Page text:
Business | Economics | International Business | Law | Law and Economics | Law and Politics | Political Economy | Social and Behavioral Sciences
Over roughly the past four decades, government officials from around the world have been erecting a framework of economic governance with major – but under-appreciated – implications for intra-national inequality. The components of this framework are thousands of bilateral and multilateral treaties designed to protect international investment. In many jurisdictions, the treaties have been concluded without public awareness or scrutiny or even much discussion or analysis by government officials – including those officials responsible for negotiating the agreements(Poulsen 2015) – and without an adequate understanding of how these agreements could affect intra-national inequality. Long imperceptible, the size and power of this framework for economic governance has increasingly become apparent. And governments continue to expand and entrench the framework through the negotiation of several new bilateral and multilateral agreements, including the Trans-Atlantic Trade and Investment Partnership Agreement between the European Union and the United States, the agreements China is negotiating with the United States and European Union, and the Regional Comprehensive Economic Partnership (RCEP) agreement being negotiated by sixteen countries throughout Asia and the Pacific.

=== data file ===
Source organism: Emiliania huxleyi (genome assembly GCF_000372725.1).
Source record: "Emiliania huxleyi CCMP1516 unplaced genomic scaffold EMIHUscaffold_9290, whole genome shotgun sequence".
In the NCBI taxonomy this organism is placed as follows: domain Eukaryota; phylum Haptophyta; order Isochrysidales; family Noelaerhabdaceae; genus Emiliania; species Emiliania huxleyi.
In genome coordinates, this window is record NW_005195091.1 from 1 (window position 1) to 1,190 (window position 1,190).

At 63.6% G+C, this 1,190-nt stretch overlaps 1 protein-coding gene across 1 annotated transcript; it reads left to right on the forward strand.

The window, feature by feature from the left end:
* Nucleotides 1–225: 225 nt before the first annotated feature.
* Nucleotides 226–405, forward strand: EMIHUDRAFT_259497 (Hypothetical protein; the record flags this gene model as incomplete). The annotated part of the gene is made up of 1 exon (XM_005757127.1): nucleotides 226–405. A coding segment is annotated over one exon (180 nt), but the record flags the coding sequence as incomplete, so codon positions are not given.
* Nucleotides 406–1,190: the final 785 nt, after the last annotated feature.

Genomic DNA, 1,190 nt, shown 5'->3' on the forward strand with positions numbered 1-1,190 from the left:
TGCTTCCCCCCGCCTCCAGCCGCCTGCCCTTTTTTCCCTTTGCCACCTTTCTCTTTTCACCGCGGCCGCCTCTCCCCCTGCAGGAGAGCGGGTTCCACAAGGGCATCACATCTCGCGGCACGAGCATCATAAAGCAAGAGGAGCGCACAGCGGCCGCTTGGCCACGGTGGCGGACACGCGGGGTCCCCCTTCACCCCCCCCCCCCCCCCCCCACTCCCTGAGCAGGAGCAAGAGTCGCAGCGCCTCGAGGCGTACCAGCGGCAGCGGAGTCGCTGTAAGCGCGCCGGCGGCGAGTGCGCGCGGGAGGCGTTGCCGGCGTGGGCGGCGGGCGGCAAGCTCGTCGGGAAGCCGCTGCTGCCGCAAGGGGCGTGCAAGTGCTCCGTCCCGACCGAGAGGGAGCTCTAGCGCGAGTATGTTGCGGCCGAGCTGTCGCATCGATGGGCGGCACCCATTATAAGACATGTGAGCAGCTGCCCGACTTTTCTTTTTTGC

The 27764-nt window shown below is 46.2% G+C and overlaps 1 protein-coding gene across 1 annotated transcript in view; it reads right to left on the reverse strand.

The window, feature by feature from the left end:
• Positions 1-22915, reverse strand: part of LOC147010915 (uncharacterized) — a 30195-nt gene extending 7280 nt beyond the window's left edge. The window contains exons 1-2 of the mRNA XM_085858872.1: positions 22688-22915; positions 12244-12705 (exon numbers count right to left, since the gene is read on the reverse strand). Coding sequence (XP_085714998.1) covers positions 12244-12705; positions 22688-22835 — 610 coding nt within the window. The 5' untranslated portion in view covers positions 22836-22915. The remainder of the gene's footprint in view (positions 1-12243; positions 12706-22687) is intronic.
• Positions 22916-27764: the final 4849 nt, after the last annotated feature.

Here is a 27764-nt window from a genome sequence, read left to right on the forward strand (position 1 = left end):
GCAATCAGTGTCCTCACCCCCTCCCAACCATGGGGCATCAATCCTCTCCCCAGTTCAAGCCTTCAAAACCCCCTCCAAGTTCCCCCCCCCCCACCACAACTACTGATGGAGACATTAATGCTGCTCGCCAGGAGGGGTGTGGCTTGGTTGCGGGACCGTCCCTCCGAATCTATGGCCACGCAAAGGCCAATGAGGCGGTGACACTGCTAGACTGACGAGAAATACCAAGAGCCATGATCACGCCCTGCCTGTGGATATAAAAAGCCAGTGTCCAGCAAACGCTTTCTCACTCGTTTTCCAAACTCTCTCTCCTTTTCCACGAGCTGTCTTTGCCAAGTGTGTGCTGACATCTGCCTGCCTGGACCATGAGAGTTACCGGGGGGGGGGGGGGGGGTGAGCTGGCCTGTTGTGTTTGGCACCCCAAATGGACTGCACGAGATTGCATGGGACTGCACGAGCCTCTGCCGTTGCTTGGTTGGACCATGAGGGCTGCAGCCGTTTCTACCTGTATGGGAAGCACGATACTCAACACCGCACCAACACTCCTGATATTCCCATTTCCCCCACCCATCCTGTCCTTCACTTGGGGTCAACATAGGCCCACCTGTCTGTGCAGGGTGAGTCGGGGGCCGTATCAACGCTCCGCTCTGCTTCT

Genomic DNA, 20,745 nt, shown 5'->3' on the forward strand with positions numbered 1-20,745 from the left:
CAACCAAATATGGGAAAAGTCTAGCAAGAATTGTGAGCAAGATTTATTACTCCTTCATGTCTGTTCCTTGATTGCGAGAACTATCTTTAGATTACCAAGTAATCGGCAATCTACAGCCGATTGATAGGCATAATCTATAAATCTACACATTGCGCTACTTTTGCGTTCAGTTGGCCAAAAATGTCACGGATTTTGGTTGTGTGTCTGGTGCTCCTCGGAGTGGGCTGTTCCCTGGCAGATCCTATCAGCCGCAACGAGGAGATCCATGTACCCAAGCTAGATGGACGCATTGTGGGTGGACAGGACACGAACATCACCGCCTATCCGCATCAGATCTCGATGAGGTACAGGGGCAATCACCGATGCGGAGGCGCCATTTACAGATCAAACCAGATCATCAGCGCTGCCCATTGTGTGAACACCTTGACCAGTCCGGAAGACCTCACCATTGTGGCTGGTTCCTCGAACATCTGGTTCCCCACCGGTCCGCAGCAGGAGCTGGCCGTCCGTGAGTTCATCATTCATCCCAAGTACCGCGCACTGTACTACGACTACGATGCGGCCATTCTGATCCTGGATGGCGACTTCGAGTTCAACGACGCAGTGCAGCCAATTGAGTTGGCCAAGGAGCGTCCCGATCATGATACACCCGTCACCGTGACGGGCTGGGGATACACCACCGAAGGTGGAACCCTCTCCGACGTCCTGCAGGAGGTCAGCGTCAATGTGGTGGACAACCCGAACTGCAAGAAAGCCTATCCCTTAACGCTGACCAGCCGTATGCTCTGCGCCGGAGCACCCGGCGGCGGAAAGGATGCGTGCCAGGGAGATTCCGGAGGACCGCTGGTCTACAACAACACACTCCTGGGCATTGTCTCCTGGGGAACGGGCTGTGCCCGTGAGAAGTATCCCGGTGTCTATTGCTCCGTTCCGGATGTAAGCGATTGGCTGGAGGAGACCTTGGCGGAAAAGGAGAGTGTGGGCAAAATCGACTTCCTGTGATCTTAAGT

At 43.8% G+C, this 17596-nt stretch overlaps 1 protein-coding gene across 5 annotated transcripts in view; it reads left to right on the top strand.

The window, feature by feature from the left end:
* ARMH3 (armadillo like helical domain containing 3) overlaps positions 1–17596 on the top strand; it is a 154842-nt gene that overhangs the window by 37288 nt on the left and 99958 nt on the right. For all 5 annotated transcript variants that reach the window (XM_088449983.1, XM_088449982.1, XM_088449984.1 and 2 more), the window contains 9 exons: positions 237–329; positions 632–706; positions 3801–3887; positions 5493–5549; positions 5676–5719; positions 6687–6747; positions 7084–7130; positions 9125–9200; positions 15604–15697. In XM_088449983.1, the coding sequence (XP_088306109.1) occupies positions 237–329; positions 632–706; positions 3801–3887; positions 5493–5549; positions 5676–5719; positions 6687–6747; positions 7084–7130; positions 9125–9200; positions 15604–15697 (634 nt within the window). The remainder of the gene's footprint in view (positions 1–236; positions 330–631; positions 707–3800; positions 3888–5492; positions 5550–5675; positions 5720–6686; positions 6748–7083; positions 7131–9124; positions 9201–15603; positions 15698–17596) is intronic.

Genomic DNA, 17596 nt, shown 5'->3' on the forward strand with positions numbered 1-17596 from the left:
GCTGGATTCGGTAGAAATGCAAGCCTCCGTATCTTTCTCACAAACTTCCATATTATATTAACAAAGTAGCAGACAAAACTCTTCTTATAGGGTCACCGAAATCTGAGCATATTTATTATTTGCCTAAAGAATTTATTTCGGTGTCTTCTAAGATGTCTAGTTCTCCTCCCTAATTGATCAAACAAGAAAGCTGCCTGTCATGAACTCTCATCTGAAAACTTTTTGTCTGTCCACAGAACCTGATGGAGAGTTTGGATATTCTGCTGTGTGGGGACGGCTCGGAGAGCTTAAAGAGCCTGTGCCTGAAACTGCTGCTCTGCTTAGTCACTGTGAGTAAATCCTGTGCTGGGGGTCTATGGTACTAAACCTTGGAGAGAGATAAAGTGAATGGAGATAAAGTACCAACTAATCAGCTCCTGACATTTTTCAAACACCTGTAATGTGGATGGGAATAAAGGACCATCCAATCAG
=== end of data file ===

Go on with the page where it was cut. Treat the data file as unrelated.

Lise Johnson & Lisa E. Sachs,
Investment Treaties, Investor-State Dispute Settlement, and Inequality: How International Investment Treaties Exacerbate Domestic Disparities,
International Rules and Inequality: Implications for Global Economic Governance, José Antonio Ocampo, Ed., Columbia University Press, 2019
Available at: https://scholarship.law.columbia.edu/sustainable_investment_staffpubs/106